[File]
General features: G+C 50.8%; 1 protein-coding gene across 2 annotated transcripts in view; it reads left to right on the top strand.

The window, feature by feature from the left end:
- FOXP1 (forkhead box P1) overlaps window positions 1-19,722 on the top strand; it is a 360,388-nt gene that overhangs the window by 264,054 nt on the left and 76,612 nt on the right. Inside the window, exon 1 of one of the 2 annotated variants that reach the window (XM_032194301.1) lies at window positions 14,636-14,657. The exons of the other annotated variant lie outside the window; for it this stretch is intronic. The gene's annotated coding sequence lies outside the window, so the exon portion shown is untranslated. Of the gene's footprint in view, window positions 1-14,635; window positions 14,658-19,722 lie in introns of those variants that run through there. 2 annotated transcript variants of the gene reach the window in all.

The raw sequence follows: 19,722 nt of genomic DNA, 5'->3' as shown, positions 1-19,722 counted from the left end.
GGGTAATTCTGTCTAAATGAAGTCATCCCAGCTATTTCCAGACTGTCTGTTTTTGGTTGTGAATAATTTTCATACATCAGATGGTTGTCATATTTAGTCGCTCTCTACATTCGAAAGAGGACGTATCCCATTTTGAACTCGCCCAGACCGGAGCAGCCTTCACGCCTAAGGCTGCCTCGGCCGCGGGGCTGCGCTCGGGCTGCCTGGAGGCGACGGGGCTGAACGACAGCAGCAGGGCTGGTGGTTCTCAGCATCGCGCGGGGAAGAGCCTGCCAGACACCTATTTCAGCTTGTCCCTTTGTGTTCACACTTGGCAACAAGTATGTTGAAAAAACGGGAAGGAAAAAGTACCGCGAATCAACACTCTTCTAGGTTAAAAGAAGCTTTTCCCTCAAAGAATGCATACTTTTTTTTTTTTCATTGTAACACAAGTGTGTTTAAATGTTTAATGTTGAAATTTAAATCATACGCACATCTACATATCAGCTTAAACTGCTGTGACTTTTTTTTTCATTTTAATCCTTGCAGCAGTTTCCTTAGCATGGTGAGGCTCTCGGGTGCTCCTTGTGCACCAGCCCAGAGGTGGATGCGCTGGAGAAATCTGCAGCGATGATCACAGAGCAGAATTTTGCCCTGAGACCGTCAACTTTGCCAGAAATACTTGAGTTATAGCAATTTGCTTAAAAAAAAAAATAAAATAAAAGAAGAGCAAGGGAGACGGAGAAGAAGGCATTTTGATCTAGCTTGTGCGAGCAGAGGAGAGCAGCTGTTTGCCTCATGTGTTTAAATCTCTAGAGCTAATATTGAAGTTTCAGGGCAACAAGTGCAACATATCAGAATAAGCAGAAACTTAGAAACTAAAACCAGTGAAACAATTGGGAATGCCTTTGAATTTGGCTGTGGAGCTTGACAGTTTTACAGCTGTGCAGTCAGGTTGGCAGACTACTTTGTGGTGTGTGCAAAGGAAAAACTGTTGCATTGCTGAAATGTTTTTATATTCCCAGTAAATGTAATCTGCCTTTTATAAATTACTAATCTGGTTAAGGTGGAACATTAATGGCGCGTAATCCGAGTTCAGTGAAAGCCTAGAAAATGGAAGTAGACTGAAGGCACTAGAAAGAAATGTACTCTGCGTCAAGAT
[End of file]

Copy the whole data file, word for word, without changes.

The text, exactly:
General features: G+C 50.8%; 1 protein-coding gene across 2 annotated transcripts in view; it reads left to right on the top strand.

The window, feature by feature from the left end:
- FOXP1 (forkhead box P1) overlaps window positions 1-19,722 on the top strand; it is a 360,388-nt gene that overhangs the window by 264,054 nt on the left and 76,612 nt on the right. Inside the window, exon 1 of one of the 2 annotated variants that reach the window (XM_032194301.1) lies at window positions 14,636-14,657. The exons of the other annotated variant lie outside the window; for it this stretch is intronic. The gene's annotated coding sequence lies outside the window, so the exon portion shown is untranslated. Of the gene's footprint in view, window positions 1-14,635; window positions 14,658-19,722 lie in introns of those variants that run through there. 2 annotated transcript variants of the gene reach the window in all.

The raw sequence follows: 19,722 nt of genomic DNA, 5'->3' as shown, positions 1-19,722 counted from the left end.
GGGTAATTCTGTCTAAATGAAGTCATCCCAGCTATTTCCAGACTGTCTGTTTTTGGTTGTGAATAATTTTCATACATCAGATGGTTGTCATATTTAGTCGCTCTCTACATTCGAAAGAGGACGTATCCCATTTTGAACTCGCCCAGACCGGAGCAGCCTTCACGCCTAAGGCTGCCTCGGCCGCGGGGCTGCGCTCGGGCTGCCTGGAGGCGACGGGGCTGAACGACAGCAGCAGGGCTGGTGGTTCTCAGCATCGCGCGGGGAAGAGCCTGCCAGACACCTATTTCAGCTTGTCCCTTTGTGTTCACACTTGGCAACAAGTATGTTGAAAAAACGGGAAGGAAAAAGTACCGCGAATCAACACTCTTCTAGGTTAAAAGAAGCTTTTCCCTCAAAGAATGCATACTTTTTTTTTTTTCATTGTAACACAAGTGTGTTTAAATGTTTAATGTTGAAATTTAAATCATACGCACATCTACATATCAGCTTAAACTGCTGTGACTTTTTTTTTCATTTTAATCCTTGCAGCAGTTTCCTTAGCATGGTGAGGCTCTCGGGTGCTCCTTGTGCACCAGCCCAGAGGTGGATGCGCTGGAGAAATCTGCAGCGATGATCACAGAGCAGAATTTTGCCCTGAGACCGTCAACTTTGCCAGAAATACTTGAGTTATAGCAATTTGCTTAAAAAAAAAAATAAAATAAAAGAAGAGCAAGGGAGACGGAGAAGAAGGCATTTTGATCTAGCTTGTGCGAGCAGAGGAGAGCAGCTGTTTGCCTCATGTGTTTAAATCTCTAGAGCTAATATTGAAGTTTCAGGGCAACAAGTGCAACATATCAGAATAAGCAGAAACTTAGAAACTAAAACCAGTGAAACAATTGGGAATGCCTTTGAATTTGGCTGTGGAGCTTGACAGTTTTACAGCTGTGCAGTCAGGTTGGCAGACTACTTTGTGGTGTGTGCAAAGGAAAAACTGTTGCATTGCTGAAATGTTTTTATATTCCCAGTAAATGTAATCTGCCTTTTATAAATTACTAATCTGGTTAAGGTGGAACATTAATGGCGCGTAATCCGAGTTCAGTGAAAGCCTAGAAAATGGAAGTAGACTGAAGGCACTAGAAAGAAATGTACTCTGCGTCAAGAT